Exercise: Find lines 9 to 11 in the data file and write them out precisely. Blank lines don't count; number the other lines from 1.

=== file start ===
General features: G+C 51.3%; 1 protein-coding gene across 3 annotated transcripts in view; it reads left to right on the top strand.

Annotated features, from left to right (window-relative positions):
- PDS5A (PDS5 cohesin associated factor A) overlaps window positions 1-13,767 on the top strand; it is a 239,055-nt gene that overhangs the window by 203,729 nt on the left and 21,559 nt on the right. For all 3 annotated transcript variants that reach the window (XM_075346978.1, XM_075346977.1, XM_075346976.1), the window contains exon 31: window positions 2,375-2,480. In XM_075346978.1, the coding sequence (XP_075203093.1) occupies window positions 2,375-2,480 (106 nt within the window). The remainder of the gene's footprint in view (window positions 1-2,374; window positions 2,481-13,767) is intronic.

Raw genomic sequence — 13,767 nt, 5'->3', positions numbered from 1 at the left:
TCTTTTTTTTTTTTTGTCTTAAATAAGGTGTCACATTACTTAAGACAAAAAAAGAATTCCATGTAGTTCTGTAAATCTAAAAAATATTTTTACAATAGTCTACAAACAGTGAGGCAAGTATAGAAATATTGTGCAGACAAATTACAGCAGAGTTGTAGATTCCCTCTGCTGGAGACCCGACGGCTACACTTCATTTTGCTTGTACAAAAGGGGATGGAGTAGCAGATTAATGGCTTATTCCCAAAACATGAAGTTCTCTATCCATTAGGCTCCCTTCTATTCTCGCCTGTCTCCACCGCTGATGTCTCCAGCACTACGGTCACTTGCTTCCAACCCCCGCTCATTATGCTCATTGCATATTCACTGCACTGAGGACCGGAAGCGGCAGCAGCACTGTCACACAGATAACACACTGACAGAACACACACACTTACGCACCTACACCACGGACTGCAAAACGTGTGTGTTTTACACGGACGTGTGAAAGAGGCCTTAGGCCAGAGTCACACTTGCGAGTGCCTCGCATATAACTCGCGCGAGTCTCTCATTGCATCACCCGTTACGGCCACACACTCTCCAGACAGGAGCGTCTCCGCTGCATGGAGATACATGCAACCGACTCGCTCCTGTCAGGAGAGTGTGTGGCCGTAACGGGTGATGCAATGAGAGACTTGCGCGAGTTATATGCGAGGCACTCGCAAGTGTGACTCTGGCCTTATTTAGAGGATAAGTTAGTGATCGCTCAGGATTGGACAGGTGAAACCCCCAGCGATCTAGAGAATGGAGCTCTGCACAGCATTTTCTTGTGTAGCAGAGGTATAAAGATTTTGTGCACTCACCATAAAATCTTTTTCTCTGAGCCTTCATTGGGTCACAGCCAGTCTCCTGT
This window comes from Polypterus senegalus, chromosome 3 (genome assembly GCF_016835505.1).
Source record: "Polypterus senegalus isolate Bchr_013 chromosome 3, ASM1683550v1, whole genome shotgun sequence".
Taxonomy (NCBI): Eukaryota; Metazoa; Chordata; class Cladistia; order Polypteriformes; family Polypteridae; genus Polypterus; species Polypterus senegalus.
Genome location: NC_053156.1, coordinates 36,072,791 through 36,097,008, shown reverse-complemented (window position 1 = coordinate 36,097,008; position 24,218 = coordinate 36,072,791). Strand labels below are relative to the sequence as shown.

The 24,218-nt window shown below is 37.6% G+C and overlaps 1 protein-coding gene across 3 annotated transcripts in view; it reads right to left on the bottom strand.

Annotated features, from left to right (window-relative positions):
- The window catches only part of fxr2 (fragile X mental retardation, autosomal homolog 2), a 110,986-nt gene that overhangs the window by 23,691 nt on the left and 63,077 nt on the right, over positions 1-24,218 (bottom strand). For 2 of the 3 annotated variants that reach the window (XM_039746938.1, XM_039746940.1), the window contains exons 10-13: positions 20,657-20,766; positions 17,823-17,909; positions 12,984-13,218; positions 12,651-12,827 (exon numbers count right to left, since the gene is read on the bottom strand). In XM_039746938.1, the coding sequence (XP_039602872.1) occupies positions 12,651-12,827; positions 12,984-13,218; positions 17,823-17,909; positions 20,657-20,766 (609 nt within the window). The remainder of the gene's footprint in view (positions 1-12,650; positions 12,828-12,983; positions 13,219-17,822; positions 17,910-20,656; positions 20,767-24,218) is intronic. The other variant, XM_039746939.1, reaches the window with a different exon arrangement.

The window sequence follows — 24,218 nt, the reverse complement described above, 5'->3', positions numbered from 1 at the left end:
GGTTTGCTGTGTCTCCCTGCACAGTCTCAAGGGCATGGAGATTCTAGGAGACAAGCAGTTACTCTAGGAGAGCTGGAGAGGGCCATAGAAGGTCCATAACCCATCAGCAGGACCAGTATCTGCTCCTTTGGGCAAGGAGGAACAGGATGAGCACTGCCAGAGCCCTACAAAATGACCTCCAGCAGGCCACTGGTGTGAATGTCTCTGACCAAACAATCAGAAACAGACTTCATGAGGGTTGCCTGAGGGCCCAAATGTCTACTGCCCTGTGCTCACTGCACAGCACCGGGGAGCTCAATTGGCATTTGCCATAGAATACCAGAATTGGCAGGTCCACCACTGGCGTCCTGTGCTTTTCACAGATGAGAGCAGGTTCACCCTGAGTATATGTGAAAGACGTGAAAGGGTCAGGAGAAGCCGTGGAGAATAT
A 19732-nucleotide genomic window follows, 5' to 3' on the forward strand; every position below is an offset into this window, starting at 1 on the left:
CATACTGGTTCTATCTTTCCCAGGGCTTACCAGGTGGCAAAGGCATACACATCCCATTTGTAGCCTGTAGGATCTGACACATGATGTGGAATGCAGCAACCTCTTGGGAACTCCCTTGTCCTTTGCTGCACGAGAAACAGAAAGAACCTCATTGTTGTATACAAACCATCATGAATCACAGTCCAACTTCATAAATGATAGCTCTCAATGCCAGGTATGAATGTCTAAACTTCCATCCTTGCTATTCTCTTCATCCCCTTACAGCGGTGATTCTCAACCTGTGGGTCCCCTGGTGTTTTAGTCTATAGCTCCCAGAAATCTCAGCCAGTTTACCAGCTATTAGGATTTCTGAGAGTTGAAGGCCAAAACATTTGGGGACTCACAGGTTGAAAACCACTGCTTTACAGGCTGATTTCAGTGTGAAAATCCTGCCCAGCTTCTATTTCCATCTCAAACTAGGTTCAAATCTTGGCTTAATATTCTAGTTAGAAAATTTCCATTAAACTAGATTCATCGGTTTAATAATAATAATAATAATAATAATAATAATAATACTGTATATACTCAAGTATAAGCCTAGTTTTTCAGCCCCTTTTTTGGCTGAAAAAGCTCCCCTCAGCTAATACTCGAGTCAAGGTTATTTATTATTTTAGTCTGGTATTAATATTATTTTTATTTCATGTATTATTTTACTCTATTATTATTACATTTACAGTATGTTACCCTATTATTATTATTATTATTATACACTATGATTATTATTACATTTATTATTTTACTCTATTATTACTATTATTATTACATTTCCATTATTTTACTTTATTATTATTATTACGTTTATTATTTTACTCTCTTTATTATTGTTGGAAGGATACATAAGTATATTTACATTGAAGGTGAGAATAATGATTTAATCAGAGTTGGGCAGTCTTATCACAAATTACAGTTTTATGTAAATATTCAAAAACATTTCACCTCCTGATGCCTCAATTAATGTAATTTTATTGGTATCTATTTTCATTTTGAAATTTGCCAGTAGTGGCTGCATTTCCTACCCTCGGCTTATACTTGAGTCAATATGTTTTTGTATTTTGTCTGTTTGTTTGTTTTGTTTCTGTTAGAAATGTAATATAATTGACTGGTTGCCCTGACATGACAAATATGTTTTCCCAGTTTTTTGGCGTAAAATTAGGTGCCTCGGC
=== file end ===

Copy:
Genome location: NC_053156.1, coordinates 36,072,791 through 36,097,008, shown reverse-complemented (window position 1 = coordinate 36,097,008; position 24,218 = coordinate 36,072,791). Strand labels below are relative to the sequence as shown.

The 24,218-nt window shown below is 37.6% G+C and overlaps 1 protein-coding gene across 3 annotated transcripts in view; it reads right to left on the bottom strand.

Annotated features, from left to right (window-relative positions):